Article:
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Home / Articles / Special Sections / Accent on Business /  OU’s Dining Services upgrades services while using local produce
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Monday, August 23,2010

OU’s Dining Services upgrades services while using local produce

By Alissa Paolella
Ohio University Dining Services soon will begin the second phase of a project that aims to make its food more consistent across campus and utilize more local farmers as suppliers of ingredients in dining hall chow.

Dining Services Executive Chef Matt Rapposelli said the first phase of the upgrade was to expand the shipping and receiving docks at OU's Central Food Facility, which is the main receiving point for the university.

He said the most difficult aspect of the first phase was that the Central Food Facility had to continue operations during the dock expansion.

The next phase, which begins this fall, is a cook-chill operation that includes new cooking, chilling and packaging equipment.

"We'll be processing a higher volume of food in the kitchen," Rapposelli said. "The vegetable prep area and bakery will be reworked to become more efficient and produce less of a (carbon) footprint."

Rapposelli said some of the vegetable preparatory equipment the facility currently uses was purchased in the 1970s.

The new cook-chill equipment will produce higher volumes of food more consistently, Rapposelli said.

Efficiency has been a big word for OU Dining Services in the last few years, the chef said. "Anything in the budget has to generate money and savings," he explained.

According to the National Association of College and University Food Services' key benchmarking statistics for the 2008-09 academic year, OU Dining Services has fared well in recent years in terms of efficiency and its monetary contribution to the university.

It earned the designation of one of the most efficiently operated college dining services in the nation for the 10th year in a row.

OU Dining Services' prime costs were 8.8 percent below average when compared to the most efficient schools, and its food and beverage costs were 9.4 percent below average when compared to those schools.

Dining Services had a higher than average percentage of full-time management employees (17.6 percent) than the most efficiently operated schools (15.6 percent). Sales per OU management employee were more than $1.1 million, compared to $784,607 for the most efficient schools.

OU Dining Services' contribution to the university was 5.9 percent above average when compared to the most efficient schools.

Approximately 34 percent of the NACUFS membership, or 193 colleges and universities, participated in the benchmarking survey.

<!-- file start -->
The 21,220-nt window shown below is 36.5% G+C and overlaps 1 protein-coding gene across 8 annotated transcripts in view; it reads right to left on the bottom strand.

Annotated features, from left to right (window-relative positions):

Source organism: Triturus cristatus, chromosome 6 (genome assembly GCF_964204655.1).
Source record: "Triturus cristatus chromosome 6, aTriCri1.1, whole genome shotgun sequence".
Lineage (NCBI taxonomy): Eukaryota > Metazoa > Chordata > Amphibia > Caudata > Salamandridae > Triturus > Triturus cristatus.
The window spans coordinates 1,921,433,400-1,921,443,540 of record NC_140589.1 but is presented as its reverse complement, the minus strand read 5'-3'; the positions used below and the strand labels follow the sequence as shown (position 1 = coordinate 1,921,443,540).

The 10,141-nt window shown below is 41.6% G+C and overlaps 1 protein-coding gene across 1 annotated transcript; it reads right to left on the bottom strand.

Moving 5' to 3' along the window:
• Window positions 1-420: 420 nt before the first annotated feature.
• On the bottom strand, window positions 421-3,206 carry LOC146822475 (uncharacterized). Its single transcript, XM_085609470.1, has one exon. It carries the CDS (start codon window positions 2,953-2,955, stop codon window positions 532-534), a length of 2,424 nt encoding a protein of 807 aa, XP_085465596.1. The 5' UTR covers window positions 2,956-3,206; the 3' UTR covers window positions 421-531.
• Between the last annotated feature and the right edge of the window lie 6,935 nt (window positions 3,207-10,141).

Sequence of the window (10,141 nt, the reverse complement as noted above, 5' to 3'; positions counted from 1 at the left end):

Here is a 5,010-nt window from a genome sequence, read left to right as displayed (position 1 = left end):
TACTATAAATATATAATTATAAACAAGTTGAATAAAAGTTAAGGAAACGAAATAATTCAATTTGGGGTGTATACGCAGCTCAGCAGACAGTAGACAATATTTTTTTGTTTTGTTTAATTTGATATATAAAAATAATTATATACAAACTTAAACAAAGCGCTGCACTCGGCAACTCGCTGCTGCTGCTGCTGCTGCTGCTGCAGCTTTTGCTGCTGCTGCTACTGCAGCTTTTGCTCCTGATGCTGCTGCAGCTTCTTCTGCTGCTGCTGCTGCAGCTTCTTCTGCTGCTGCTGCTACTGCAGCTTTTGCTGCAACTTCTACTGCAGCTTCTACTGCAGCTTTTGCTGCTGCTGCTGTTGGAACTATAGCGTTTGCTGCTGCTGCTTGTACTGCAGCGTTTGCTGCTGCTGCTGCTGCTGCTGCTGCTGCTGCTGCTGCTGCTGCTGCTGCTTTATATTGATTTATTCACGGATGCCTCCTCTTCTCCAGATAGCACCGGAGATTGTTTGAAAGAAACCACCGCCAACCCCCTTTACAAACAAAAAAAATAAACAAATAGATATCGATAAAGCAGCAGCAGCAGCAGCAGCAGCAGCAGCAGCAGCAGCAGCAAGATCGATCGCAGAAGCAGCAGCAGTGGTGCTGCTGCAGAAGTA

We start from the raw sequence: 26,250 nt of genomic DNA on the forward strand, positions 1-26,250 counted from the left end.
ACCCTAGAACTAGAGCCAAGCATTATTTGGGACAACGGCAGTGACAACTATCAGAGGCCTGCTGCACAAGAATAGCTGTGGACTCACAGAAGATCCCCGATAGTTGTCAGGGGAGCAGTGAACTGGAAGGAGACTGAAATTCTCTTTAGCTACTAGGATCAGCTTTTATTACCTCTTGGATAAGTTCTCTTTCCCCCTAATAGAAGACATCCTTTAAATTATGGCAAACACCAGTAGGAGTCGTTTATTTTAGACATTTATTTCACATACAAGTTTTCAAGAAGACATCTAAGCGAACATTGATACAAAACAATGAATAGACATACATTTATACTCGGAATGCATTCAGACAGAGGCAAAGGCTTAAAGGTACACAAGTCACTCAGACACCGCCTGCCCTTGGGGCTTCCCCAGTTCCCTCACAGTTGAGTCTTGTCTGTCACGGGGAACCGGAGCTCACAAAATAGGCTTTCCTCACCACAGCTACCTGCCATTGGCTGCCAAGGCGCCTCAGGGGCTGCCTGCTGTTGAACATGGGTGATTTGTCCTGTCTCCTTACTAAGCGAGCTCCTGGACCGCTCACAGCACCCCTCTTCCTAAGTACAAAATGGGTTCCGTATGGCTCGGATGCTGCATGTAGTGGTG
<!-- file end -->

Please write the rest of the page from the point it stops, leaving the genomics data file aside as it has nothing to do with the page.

About four years ago, the OU bakery began the transition from purchasing what Rapposelli called "par-baked commercial items" to making more breads, pastries and desserts from scratch. The bakery now is an authentic scratch-bakery, he said, with about 98 percent of the baked items used on OU's campus being made from scratch right in Athens.

"We don't have the ability to make (some items) from scratch because (the university goes) through so much," Rapposelli said. "There's no garbage, no chemicals that you get in commercial baked goods."

The Central Food Facility purchases large volumes of produce from local farmers, he said.

Some equipment, such as a high-speed meat and cheese slicer, enable employees to efficiently produce foodstuff in less time.

OU Dining Services, which provides approximately 3.2 million meals per year, is the biggest employer of students on campus, hiring more than 1,000 students at an average rate of $7.50 per hour to work in its dining halls and Central Food Facility.

The facility also has about 20 full-time employees, and Rapposelli said he expects new work to be created with the facility's expansion.

The cook-chill operation alone will be run by three employees, but the chef said he's unsure exactly how many new jobs will be created.

"We'll have the equipment and ability to utilize more local produce," Rapposelli said. "It's a cost-effective process."

He used the example of shelling green beans, which would cost more in hand labor than to buy commercial-grade products. The new equipment will make the process less time-consuming and more efficient, he said.

 

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